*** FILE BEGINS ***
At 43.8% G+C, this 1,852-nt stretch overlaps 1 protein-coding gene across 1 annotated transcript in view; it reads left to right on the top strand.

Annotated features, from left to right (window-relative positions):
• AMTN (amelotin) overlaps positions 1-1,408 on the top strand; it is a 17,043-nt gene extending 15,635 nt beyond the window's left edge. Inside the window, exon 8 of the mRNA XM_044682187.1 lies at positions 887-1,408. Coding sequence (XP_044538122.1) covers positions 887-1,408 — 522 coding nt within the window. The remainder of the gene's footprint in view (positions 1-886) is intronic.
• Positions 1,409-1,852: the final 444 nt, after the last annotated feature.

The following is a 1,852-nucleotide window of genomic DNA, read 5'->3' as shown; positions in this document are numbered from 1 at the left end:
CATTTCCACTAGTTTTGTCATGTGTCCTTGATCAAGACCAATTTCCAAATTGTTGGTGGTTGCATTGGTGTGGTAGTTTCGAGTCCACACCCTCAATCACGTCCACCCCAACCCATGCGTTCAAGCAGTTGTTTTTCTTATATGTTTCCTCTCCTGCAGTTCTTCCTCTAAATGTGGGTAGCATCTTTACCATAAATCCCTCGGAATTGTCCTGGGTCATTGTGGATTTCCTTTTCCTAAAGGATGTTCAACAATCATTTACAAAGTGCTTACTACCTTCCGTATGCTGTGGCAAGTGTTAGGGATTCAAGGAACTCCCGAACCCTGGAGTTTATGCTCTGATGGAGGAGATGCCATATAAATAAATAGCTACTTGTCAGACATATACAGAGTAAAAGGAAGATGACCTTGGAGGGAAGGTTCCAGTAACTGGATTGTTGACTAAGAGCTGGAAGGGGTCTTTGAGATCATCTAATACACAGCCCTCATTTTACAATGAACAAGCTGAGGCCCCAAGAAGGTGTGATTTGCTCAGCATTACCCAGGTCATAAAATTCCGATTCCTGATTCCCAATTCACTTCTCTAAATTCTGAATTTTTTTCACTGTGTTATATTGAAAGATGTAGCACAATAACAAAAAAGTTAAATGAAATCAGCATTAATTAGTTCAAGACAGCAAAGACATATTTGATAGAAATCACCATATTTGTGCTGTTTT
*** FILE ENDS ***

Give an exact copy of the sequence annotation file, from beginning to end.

At 43.8% G+C, this 1,852-nt stretch overlaps 1 protein-coding gene across 1 annotated transcript in view; it reads left to right on the top strand.

Annotated features, from left to right (window-relative positions):
• AMTN (amelotin) overlaps positions 1-1,408 on the top strand; it is a 17,043-nt gene extending 15,635 nt beyond the window's left edge. Inside the window, exon 8 of the mRNA XM_044682187.1 lies at positions 887-1,408. Coding sequence (XP_044538122.1) covers positions 887-1,408 — 522 coding nt within the window. The remainder of the gene's footprint in view (positions 1-886) is intronic.
• Positions 1,409-1,852: the final 444 nt, after the last annotated feature.

The following is a 1,852-nucleotide window of genomic DNA, read 5'->3' as shown; positions in this document are numbered from 1 at the left end:
CATTTCCACTAGTTTTGTCATGTGTCCTTGATCAAGACCAATTTCCAAATTGTTGGTGGTTGCATTGGTGTGGTAGTTTCGAGTCCACACCCTCAATCACGTCCACCCCAACCCATGCGTTCAAGCAGTTGTTTTTCTTATATGTTTCCTCTCCTGCAGTTCTTCCTCTAAATGTGGGTAGCATCTTTACCATAAATCCCTCGGAATTGTCCTGGGTCATTGTGGATTTCCTTTTCCTAAAGGATGTTCAACAATCATTTACAAAGTGCTTACTACCTTCCGTATGCTGTGGCAAGTGTTAGGGATTCAAGGAACTCCCGAACCCTGGAGTTTATGCTCTGATGGAGGAGATGCCATATAAATAAATAGCTACTTGTCAGACATATACAGAGTAAAAGGAAGATGACCTTGGAGGGAAGGTTCCAGTAACTGGATTGTTGACTAAGAGCTGGAAGGGGTCTTTGAGATCATCTAATACACAGCCCTCATTTTACAATGAACAAGCTGAGGCCCCAAGAAGGTGTGATTTGCTCAGCATTACCCAGGTCATAAAATTCCGATTCCTGATTCCCAATTCACTTCTCTAAATTCTGAATTTTTTTCACTGTGTTATATTGAAAGATGTAGCACAATAACAAAAAAGTTAAATGAAATCAGCATTAATTAGTTCAAGACAGCAAAGACATATTTGATAGAAATCACCATATTTGTGCTGTTTT